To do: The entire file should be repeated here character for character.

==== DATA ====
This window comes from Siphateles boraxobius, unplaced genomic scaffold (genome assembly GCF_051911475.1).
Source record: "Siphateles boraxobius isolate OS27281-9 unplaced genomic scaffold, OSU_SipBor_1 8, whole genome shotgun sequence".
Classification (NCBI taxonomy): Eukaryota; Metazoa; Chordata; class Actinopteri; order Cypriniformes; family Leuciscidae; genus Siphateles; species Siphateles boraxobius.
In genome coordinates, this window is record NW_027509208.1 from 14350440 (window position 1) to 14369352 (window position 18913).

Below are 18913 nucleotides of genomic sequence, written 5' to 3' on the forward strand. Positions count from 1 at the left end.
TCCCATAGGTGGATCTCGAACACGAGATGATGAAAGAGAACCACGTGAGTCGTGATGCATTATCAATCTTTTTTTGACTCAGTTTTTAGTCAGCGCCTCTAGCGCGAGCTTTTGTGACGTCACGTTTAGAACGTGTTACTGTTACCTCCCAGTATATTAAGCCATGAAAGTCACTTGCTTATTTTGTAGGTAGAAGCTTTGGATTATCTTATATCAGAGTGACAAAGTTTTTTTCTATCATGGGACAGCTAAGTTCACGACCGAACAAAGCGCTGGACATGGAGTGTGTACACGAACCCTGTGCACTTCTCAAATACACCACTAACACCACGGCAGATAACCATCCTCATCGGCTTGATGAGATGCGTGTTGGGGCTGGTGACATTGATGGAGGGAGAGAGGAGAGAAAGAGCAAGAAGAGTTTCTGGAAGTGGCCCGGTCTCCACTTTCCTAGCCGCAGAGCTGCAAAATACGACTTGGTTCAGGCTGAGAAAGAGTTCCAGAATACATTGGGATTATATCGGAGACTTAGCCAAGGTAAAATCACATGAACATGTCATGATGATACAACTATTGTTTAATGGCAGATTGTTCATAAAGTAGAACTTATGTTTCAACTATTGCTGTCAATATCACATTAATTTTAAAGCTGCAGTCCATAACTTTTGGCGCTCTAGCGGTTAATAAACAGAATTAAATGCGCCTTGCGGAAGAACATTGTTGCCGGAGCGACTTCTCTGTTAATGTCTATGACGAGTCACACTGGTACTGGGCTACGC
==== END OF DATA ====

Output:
This window comes from Siphateles boraxobius, unplaced genomic scaffold (genome assembly GCF_051911475.1).
Source record: "Siphateles boraxobius isolate OS27281-9 unplaced genomic scaffold, OSU_SipBor_1 8, whole genome shotgun sequence".
Classification (NCBI taxonomy): Eukaryota; Metazoa; Chordata; class Actinopteri; order Cypriniformes; family Leuciscidae; genus Siphateles; species Siphateles boraxobius.
In genome coordinates, this window is record NW_027509208.1 from 14350440 (window position 1) to 14369352 (window position 18913).

Below are 18913 nucleotides of genomic sequence, written 5' to 3' on the forward strand. Positions count from 1 at the left end.
TCCCATAGGTGGATCTCGAACACGAGATGATGAAAGAGAACCACGTGAGTCGTGATGCATTATCAATCTTTTTTTGACTCAGTTTTTAGTCAGCGCCTCTAGCGCGAGCTTTTGTGACGTCACGTTTAGAACGTGTTACTGTTACCTCCCAGTATATTAAGCCATGAAAGTCACTTGCTTATTTTGTAGGTAGAAGCTTTGGATTATCTTATATCAGAGTGACAAAGTTTTTTTCTATCATGGGACAGCTAAGTTCACGACCGAACAAAGCGCTGGACATGGAGTGTGTACACGAACCCTGTGCACTTCTCAAATACACCACTAACACCACGGCAGATAACCATCCTCATCGGCTTGATGAGATGCGTGTTGGGGCTGGTGACATTGATGGAGGGAGAGAGGAGAGAAAGAGCAAGAAGAGTTTCTGGAAGTGGCCCGGTCTCCACTTTCCTAGCCGCAGAGCTGCAAAATACGACTTGGTTCAGGCTGAGAAAGAGTTCCAGAATACATTGGGATTATATCGGAGACTTAGCCAAGGTAAAATCACATGAACATGTCATGATGATACAACTATTGTTTAATGGCAGATTGTTCATAAAGTAGAACTTATGTTTCAACTATTGCTGTCAATATCACATTAATTTTAAAGCTGCAGTCCATAACTTTTGGCGCTCTAGCGGTTAATAAACAGAATTAAATGCGCCTTGCGGAAGAACATTGTTGCCGGAGCGACTTCTCTGTTAATGTCTATGACGAGTCACACTGGTACTGGGCTACGC